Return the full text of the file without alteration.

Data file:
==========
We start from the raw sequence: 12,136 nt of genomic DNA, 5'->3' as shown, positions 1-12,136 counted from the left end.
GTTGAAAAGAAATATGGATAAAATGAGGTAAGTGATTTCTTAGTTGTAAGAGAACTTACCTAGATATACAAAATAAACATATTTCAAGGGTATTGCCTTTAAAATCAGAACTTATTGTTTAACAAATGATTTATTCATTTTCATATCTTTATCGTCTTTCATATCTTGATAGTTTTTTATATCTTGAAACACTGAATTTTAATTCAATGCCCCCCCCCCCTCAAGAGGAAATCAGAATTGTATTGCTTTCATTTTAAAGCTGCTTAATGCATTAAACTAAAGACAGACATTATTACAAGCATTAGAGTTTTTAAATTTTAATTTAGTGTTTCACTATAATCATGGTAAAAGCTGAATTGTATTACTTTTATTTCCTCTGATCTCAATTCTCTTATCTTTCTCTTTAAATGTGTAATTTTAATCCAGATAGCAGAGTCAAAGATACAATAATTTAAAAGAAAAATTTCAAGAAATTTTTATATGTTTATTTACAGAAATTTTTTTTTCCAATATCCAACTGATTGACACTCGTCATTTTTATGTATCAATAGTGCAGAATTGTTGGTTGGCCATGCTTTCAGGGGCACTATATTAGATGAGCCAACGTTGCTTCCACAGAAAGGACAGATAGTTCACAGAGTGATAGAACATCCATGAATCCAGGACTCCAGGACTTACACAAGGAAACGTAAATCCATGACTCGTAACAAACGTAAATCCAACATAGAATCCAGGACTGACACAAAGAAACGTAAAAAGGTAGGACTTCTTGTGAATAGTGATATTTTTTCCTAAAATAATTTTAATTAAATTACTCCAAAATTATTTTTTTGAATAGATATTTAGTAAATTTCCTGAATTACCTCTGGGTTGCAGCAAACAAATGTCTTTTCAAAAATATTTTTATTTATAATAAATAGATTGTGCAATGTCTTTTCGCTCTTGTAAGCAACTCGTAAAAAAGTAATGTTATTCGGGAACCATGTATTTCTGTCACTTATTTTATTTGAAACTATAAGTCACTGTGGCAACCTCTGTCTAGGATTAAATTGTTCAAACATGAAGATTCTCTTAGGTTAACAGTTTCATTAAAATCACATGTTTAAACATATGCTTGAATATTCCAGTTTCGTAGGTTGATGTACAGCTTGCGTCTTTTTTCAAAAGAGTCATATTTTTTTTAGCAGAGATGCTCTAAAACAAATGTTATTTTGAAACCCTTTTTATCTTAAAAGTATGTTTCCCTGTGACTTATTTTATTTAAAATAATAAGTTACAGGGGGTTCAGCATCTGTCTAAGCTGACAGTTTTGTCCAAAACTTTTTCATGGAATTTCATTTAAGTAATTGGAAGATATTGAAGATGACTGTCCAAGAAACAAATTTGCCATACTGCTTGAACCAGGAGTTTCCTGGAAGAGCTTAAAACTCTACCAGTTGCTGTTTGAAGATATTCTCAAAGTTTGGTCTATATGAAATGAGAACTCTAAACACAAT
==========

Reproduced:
We start from the raw sequence: 12,136 nt of genomic DNA, 5'->3' as shown, positions 1-12,136 counted from the left end.
GTTGAAAAGAAATATGGATAAAATGAGGTAAGTGATTTCTTAGTTGTAAGAGAACTTACCTAGATATACAAAATAAACATATTTCAAGGGTATTGCCTTTAAAATCAGAACTTATTGTTTAACAAATGATTTATTCATTTTCATATCTTTATCGTCTTTCATATCTTGATAGTTTTTTATATCTTGAAACACTGAATTTTAATTCAATGCCCCCCCCCCCTCAAGAGGAAATCAGAATTGTATTGCTTTCATTTTAAAGCTGCTTAATGCATTAAACTAAAGACAGACATTATTACAAGCATTAGAGTTTTTAAATTTTAATTTAGTGTTTCACTATAATCATGGTAAAAGCTGAATTGTATTACTTTTATTTCCTCTGATCTCAATTCTCTTATCTTTCTCTTTAAATGTGTAATTTTAATCCAGATAGCAGAGTCAAAGATACAATAATTTAAAAGAAAAATTTCAAGAAATTTTTATATGTTTATTTACAGAAATTTTTTTTTCCAATATCCAACTGATTGACACTCGTCATTTTTATGTATCAATAGTGCAGAATTGTTGGTTGGCCATGCTTTCAGGGGCACTATATTAGATGAGCCAACGTTGCTTCCACAGAAAGGACAGATAGTTCACAGAGTGATAGAACATCCATGAATCCAGGACTCCAGGACTTACACAAGGAAACGTAAATCCATGACTCGTAACAAACGTAAATCCAACATAGAATCCAGGACTGACACAAAGAAACGTAAAAAGGTAGGACTTCTTGTGAATAGTGATATTTTTTCCTAAAATAATTTTAATTAAATTACTCCAAAATTATTTTTTTGAATAGATATTTAGTAAATTTCCTGAATTACCTCTGGGTTGCAGCAAACAAATGTCTTTTCAAAAATATTTTTATTTATAATAAATAGATTGTGCAATGTCTTTTCGCTCTTGTAAGCAACTCGTAAAAAAGTAATGTTATTCGGGAACCATGTATTTCTGTCACTTATTTTATTTGAAACTATAAGTCACTGTGGCAACCTCTGTCTAGGATTAAATTGTTCAAACATGAAGATTCTCTTAGGTTAACAGTTTCATTAAAATCACATGTTTAAACATATGCTTGAATATTCCAGTTTCGTAGGTTGATGTACAGCTTGCGTCTTTTTTCAAAAGAGTCATATTTTTTTTAGCAGAGATGCTCTAAAACAAATGTTATTTTGAAACCCTTTTTATCTTAAAAGTATGTTTCCCTGTGACTTATTTTATTTAAAATAATAAGTTACAGGGGGTTCAGCATCTGTCTAAGCTGACAGTTTTGTCCAAAACTTTTTCATGGAATTTCATTTAAGTAATTGGAAGATATTGAAGATGACTGTCCAAGAAACAAATTTGCCATACTGCTTGAACCAGGAGTTTCCTGGAAGAGCTTAAAACTCTACCAGTTGCTGTTTGAAGATATTCTCAAAGTTTGGTCTATATGAAATGAGAACTCTAAACACAAT